A telephone fault prevented passengers from calling the ticket office in Ashford, Kent, and a computer fault at Waterloo in London held up ticket sales for a few hours.
The service ran into trouble twice last week, on its first two days, due to problems with the trains. European Passenger Services, which operates the route, hopes the public will not be put off by the recent mishaps. The company was unavailable for comment yesterday.
Tickets for the Eurostar service, which promises a three- hour journey from London to Paris or Brussels, went on sale yesterday. The cheapest start at pounds 95 and a standard return costs pounds 155.
The service begins on 14 November, with two return trains a day to each city.
Last Thursday, the company suffered the embarrassment of a train breakdown in Waterloo station with 400 journalists on board. On Friday, a train with another 400 passengers, including Sir Bob Reid, chairman of British Rail, and Sir Alastair Morton, Eurotunnel joint chairman, broke down at Calais.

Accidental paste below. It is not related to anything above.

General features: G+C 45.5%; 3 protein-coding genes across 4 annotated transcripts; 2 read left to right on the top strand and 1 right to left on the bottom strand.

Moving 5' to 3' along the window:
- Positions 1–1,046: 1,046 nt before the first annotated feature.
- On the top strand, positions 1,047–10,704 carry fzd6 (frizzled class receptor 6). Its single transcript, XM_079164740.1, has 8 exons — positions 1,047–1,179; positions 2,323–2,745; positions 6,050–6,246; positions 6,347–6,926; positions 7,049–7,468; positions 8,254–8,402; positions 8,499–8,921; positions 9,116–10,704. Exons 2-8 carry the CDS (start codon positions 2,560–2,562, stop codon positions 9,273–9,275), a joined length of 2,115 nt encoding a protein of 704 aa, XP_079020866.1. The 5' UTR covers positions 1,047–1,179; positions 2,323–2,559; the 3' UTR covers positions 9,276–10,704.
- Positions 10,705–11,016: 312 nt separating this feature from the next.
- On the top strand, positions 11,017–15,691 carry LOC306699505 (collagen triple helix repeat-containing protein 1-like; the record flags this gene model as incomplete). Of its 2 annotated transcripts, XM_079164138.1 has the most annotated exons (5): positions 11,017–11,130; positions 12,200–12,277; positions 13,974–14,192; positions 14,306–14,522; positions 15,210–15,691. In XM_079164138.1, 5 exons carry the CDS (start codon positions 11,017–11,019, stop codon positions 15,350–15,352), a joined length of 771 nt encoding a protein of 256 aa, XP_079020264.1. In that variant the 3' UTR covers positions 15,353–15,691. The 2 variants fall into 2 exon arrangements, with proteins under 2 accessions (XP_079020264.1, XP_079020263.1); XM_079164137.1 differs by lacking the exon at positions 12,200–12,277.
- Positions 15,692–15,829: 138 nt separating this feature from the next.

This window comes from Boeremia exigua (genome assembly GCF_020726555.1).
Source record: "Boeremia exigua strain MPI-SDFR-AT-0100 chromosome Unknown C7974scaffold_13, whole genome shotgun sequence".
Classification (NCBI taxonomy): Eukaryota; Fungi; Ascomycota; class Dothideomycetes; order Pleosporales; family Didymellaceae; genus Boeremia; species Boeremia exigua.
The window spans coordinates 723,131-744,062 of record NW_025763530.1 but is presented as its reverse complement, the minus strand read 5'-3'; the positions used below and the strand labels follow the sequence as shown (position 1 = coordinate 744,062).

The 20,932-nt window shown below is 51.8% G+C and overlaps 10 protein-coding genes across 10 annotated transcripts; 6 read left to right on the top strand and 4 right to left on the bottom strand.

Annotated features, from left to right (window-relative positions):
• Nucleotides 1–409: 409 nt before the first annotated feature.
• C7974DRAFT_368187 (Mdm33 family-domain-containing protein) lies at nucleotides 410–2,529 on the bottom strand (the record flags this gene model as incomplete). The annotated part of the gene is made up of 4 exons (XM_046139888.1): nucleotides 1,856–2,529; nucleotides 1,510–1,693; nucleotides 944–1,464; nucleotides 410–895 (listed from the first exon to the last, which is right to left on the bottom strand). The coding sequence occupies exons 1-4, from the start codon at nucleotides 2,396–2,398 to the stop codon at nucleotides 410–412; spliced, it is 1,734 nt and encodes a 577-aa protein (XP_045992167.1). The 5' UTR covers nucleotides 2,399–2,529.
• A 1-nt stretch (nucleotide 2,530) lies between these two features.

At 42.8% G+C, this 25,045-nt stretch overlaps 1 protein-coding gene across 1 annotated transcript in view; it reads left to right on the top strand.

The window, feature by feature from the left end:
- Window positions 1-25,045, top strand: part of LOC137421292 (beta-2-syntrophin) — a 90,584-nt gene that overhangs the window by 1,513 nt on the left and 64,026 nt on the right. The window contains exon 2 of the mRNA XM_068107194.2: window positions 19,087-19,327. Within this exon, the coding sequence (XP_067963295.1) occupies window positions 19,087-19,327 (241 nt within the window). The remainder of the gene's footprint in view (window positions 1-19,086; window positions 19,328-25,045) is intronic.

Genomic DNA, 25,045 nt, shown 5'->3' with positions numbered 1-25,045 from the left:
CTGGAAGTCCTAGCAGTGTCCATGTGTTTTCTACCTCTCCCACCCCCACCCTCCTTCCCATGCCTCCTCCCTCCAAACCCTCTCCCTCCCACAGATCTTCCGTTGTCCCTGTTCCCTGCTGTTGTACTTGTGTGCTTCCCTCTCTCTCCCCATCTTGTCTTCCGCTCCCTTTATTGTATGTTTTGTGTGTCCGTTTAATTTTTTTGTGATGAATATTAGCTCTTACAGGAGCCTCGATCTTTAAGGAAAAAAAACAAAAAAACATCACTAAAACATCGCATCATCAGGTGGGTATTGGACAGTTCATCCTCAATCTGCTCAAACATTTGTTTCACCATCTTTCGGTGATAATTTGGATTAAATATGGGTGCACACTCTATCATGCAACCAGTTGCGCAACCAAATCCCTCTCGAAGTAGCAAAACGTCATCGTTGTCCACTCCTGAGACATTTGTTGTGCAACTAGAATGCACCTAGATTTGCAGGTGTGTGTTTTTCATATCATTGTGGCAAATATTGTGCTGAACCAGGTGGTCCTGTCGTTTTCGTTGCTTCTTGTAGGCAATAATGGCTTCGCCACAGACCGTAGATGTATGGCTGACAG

People queuing for the first tickets yesterday were confident, however, of an efficient and reliable service.
Abed Amada, a 27-year-old Syrian student, who had been queuing for two hours for the first ticket, said: 'I think the trains will be just fine. I think it's going to be a good service and I'm really looking forward to going on it.'Reuse content